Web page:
In 2004, the Chamber of the European Court of Human Rights, recorded in Hirst v UK (No 2) (2004) 38 EHRR 40, ruled unanimously that there had been a violation of Hirst’s human right under Article 3 of the First Protocol. The UK lodged an appeal to the Grand Chamber and on 6 October 2005 it found in favour of Hirst by a majority of twelve to five. The Court found that the restriction of prisoners’ voting rights violated Protocol 1, Article 3 of the European Convention on Human Rights…
Worst criminals will not get vote in jail despite European court ruling (Alan Travis, home affairs editor, The Guardian, Friday 7 October 2005): http://www.guardian.co.uk/uk/2005/oct/07/constitution.ukcrime
Penal reformers, including the former Conservative home secretary Lord Hurd, celebrated the victory, saying it finally scrapped a 135-year-old legal relic from the 1870 Forfeiture Act, which introduced the Victorian punishment of “civic death.”
The Strasbourg judges ruled that voting was a right and not a privilege, and awarded Mr Hirst £8,000 in costs and expenses. But the lord chancellor, Lord Falconer, insisted that the European judges had not said all prisoners must now be given the right to vote. The judges had ruled that the government was wrong not to have considered fully the legal basis of the ban, and whether it applied regardless of the gravity of the offence.”We need to look and see whether there are any categories that should be given the right to vote. This is not a wholesale change.” …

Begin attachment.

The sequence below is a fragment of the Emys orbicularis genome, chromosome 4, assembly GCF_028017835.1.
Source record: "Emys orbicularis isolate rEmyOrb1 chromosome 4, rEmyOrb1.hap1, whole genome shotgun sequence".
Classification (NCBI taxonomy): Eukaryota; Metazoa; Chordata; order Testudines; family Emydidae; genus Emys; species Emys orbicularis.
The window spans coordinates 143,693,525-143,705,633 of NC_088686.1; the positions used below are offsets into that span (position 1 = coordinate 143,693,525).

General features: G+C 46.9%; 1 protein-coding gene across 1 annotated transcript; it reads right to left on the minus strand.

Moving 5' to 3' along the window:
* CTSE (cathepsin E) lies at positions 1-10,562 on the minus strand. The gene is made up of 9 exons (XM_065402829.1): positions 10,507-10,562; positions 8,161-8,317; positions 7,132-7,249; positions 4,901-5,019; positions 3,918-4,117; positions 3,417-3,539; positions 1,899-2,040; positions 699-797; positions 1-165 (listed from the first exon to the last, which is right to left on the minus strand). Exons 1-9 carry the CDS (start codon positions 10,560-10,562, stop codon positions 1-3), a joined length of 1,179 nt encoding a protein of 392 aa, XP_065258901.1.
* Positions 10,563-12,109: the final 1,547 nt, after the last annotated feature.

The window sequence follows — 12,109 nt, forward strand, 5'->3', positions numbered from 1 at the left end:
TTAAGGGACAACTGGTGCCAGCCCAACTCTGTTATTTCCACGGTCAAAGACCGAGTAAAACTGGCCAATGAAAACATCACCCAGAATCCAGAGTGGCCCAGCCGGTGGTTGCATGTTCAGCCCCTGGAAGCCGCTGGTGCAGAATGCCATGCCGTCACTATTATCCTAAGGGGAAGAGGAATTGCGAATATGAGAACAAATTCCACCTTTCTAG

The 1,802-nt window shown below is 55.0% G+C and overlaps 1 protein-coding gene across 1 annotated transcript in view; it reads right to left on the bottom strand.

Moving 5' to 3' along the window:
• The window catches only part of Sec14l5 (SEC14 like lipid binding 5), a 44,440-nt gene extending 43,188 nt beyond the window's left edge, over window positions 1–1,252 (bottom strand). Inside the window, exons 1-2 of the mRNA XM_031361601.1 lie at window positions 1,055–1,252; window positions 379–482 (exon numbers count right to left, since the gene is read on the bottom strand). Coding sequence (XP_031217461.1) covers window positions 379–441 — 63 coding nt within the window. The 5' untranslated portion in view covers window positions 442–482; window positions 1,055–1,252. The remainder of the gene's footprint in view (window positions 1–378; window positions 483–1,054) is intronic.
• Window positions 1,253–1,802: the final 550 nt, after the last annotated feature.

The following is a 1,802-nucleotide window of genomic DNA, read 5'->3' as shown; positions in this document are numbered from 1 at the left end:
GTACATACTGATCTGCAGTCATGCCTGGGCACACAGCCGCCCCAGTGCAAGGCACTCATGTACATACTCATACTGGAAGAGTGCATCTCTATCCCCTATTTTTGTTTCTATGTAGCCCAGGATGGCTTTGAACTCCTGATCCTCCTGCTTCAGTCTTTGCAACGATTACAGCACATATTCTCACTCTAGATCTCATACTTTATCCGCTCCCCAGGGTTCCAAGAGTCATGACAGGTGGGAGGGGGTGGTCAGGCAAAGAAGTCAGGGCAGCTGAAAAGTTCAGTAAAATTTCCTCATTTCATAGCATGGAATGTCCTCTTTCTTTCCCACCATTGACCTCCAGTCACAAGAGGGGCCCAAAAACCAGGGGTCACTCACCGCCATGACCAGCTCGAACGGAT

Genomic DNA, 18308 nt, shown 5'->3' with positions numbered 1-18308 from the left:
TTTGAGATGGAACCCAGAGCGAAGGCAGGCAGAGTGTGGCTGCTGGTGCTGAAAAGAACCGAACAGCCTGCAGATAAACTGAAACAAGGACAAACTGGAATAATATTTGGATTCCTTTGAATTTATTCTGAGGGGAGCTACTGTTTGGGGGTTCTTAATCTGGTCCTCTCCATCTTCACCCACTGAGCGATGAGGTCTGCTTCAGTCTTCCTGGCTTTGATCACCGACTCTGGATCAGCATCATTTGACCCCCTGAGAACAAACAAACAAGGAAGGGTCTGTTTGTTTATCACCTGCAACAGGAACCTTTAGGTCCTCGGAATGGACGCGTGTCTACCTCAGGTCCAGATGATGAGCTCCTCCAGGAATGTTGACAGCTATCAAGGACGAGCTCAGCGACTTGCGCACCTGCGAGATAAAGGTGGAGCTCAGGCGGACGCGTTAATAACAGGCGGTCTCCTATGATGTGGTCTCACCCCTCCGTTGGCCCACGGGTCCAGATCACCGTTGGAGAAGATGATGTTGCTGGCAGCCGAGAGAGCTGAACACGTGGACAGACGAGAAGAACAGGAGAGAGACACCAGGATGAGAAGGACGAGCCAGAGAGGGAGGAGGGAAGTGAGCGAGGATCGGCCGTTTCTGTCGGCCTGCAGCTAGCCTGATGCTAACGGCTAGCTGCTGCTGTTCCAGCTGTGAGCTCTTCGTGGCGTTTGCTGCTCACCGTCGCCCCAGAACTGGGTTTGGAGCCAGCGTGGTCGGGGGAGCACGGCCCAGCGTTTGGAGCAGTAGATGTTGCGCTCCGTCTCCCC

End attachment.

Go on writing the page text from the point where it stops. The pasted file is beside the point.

The shadow attorney general, Dominic Grieve, said that giving prisoners the vote would be ludicrous. “If convicted rapists and murderers are given the vote, it will bring the law into disrepute and many people will see it as making a mockery of justice.” But Mark Oaten of the Liberal Democrats welcomed the decision.
The Prison Reform Trust and Unlock, the ex-prisoners’ organisation which formed the Barred From Voting campaign, said the ruling confirmed that people were sent to prison to lose their liberty, not their citizenship.
European Convention on Human Rights, PROTOCOL 1, ARTICLE 3:
The High Contracting Parties undertake to hold free elections at reasonable intervals by secret ballot, under conditions which will ensure the free expression of the opinion of the people in the choice of the legislature.
Extracts from judgment of the Grand Chamber of the European Court of Human Rights, 6 October 2005
21. Section 3 of the [UK] Representation of the People Act 1983 (“the 1983 Act”) provides:
“(1) A convicted person during the time that he is detained in a penal institution in pursuance of his sentence … is legally incapable of voting at any parliamentary or local election.”